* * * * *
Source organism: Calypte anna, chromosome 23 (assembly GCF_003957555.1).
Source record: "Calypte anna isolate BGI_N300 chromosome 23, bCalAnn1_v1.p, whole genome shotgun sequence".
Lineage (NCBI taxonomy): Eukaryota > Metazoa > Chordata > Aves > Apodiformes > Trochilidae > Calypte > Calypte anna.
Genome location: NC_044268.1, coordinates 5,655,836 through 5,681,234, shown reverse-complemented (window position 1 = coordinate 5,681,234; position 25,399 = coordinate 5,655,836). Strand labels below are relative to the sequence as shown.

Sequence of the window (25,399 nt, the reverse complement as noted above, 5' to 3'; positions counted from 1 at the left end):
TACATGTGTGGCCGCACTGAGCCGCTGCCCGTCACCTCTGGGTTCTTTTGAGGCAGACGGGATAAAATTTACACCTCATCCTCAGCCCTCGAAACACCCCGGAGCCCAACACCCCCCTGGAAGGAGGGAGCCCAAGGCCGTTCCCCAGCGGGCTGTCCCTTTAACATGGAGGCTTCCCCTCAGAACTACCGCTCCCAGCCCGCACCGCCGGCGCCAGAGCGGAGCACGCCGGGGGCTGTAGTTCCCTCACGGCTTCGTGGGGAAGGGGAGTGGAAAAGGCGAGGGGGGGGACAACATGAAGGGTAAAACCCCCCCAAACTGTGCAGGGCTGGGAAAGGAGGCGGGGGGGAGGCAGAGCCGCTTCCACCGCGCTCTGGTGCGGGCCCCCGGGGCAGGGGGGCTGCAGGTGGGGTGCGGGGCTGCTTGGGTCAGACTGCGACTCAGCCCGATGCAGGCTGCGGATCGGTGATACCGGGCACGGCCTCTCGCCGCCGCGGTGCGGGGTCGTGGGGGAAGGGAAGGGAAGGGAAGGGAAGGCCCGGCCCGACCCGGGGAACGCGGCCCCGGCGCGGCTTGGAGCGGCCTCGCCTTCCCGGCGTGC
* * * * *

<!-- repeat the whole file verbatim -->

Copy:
Source organism: Calypte anna, chromosome 23 (assembly GCF_003957555.1).
Source record: "Calypte anna isolate BGI_N300 chromosome 23, bCalAnn1_v1.p, whole genome shotgun sequence".
Lineage (NCBI taxonomy): Eukaryota > Metazoa > Chordata > Aves > Apodiformes > Trochilidae > Calypte > Calypte anna.
Genome location: NC_044268.1, coordinates 5,655,836 through 5,681,234, shown reverse-complemented (window position 1 = coordinate 5,681,234; position 25,399 = coordinate 5,655,836). Strand labels below are relative to the sequence as shown.

Sequence of the window (25,399 nt, the reverse complement as noted above, 5' to 3'; positions counted from 1 at the left end):
TACATGTGTGGCCGCACTGAGCCGCTGCCCGTCACCTCTGGGTTCTTTTGAGGCAGACGGGATAAAATTTACACCTCATCCTCAGCCCTCGAAACACCCCGGAGCCCAACACCCCCCTGGAAGGAGGGAGCCCAAGGCCGTTCCCCAGCGGGCTGTCCCTTTAACATGGAGGCTTCCCCTCAGAACTACCGCTCCCAGCCCGCACCGCCGGCGCCAGAGCGGAGCACGCCGGGGGCTGTAGTTCCCTCACGGCTTCGTGGGGAAGGGGAGTGGAAAAGGCGAGGGGGGGGACAACATGAAGGGTAAAACCCCCCCAAACTGTGCAGGGCTGGGAAAGGAGGCGGGGGGGAGGCAGAGCCGCTTCCACCGCGCTCTGGTGCGGGCCCCCGGGGCAGGGGGGCTGCAGGTGGGGTGCGGGGCTGCTTGGGTCAGACTGCGACTCAGCCCGATGCAGGCTGCGGATCGGTGATACCGGGCACGGCCTCTCGCCGCCGCGGTGCGGGGTCGTGGGGGAAGGGAAGGGAAGGGAAGGGAAGGCCCGGCCCGACCCGGGGAACGCGGCCCCGGCGCGGCTTGGAGCGGCCTCGCCTTCCCGGCGTGC